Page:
Worldwide coronavirus cases cross 14 million as deaths pass 600,000
Out of the number of confirmed infections worldwide, 3.7 million are in the United States
The World Health Organisation reported a second consecutive record daily increase in coronavirus cases on Saturday, with 259,848 new infections worldwide.
There were 237,743 new cases on Friday, underlining a resurgence of the virus that took the number of infected past 14.5 million people and deaths to more than 600,000.
The United States tops the list with 143,035 deaths. It is followed by 78,871 fatalities in Brazil and 45,300 in the United Kingdom, according to tallies kept by Worldometer.
Out of the number of confirmed infections worldwide, more than 3.8 million are in the United States. There are over 2 million in Brazil and more than 1.1 million in India.
While the US leads global infections, South Africa now ranks as the fifth worst-hit country in the pandemic with more than 350,000 cases, or around half of all those confirmed on the continent. Its struggles are a sign of trouble to come for nations with even fewer health care resources.
The pandemic, which has spawned economic mayhem worldwide, also saw the G20 - the world's most industrialised nations – consider extending debt relief for coronavirus-hit poor countries in the second half of 2020.
In Europe, where infections are far below their peak but local outbreaks are causing concern, leaders of the 27-nation European Union haggled for a third day in Brussels over a proposed €1.85 trillion EU budget and coronavirus recovery fund.
As scientists around the world race to find a vaccine to halt the pandemic, Russia's ambassador to Britain on Sunday rejected allegations by the United States, Britain and China that his country's intelligence services have sought to steal information about vaccine efforts.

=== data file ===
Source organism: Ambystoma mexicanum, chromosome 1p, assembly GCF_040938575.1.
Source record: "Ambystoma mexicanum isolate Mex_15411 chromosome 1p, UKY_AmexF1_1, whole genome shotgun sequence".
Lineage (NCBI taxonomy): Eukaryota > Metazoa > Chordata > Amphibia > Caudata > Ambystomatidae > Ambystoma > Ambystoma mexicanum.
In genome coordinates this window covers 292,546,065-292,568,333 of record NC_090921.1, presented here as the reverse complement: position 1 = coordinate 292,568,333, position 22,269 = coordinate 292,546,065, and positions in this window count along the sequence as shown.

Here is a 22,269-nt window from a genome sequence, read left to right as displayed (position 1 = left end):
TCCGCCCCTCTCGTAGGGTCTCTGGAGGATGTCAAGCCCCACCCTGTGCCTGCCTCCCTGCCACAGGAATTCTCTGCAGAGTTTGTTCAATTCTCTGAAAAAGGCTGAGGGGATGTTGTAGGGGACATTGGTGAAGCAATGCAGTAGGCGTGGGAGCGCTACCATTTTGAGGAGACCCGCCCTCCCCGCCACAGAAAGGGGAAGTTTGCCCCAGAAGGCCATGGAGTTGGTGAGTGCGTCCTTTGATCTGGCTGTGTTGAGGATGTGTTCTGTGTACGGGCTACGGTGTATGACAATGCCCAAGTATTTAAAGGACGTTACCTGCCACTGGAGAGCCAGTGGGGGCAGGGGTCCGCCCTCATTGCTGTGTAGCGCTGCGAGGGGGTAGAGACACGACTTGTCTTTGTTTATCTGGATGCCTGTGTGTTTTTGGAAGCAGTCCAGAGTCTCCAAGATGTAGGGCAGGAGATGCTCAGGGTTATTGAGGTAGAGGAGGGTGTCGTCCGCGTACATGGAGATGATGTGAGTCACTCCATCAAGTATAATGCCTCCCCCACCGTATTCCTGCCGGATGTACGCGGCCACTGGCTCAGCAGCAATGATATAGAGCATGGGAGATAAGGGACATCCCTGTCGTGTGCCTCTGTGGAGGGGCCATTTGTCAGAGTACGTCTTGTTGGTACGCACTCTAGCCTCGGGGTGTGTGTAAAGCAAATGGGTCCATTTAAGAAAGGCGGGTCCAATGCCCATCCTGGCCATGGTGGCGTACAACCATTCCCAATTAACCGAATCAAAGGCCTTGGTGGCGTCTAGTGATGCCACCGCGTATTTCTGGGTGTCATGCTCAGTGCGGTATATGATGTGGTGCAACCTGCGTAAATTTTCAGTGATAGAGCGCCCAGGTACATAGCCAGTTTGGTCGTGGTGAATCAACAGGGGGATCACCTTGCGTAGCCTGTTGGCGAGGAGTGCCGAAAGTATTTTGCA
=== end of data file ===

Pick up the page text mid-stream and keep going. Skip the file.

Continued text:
“I don’t believe in this story at all, there is no sense in it,” Ambassador Andrey Kelin said when asked in a BBC interview about the allegations. “I learned about their [the hackers'] existence from British media. In this world, to attribute any kind of computer hackers to any country, it is impossible.”
Infections have been soaring in US states such as Florida, Texas, Arizona, with many blaming a haphazard, partisan approach to lifting lockdowns as well as the resistance of some Americans to wearing masks. Los Angeles Mayor Eric Garcetti said Sunday that the situation was so dire in his California city that authorities were considering a new stay-at-home order.
Even where the situation has been largely brought under control, new outbreaks are prompting the return of restrictions.
Following a recent surge in cases, Hong Kong made the wearing of masks mandatory in all public places and told non-essential civil servants to work from home. Hong Kong leader Carrie Lam said the situation in the Asian financial hub is “really critical” and that she saw “no sign” that it was under control.
Police in Barcelona have limited access to some of the city’s beloved beaches because sunbathers were ignoring social distancing regulations amid a resurgence of coronavirus infections.
Cases in the Australian state of Victoria rose again on Sunday, prompting a move to make masks mandatory in metropolitan Melbourne and the nearby district of Mitchell for people who leave their homes for exercise or to purchase essential goods.
Victoria Premier Daniel Andrews said those who fail to wear a mask will be fined 200 Australian dollars.
“There’s no vaccine to this wildly infectious virus and it’s a simple thing, but it’s about changing habits, it’s about becoming a simple part of your routine,” Mr Andrews said.
Speaking on Sunday from his window overlooking St Peter’s Square, Pope Francis renewed his appeal for an immediate worldwide ceasefire that he said “will permit the peace and security indispensable to supplying the necessary humanitarian assistance”.
Updated: July 19, 2020 09:44 PM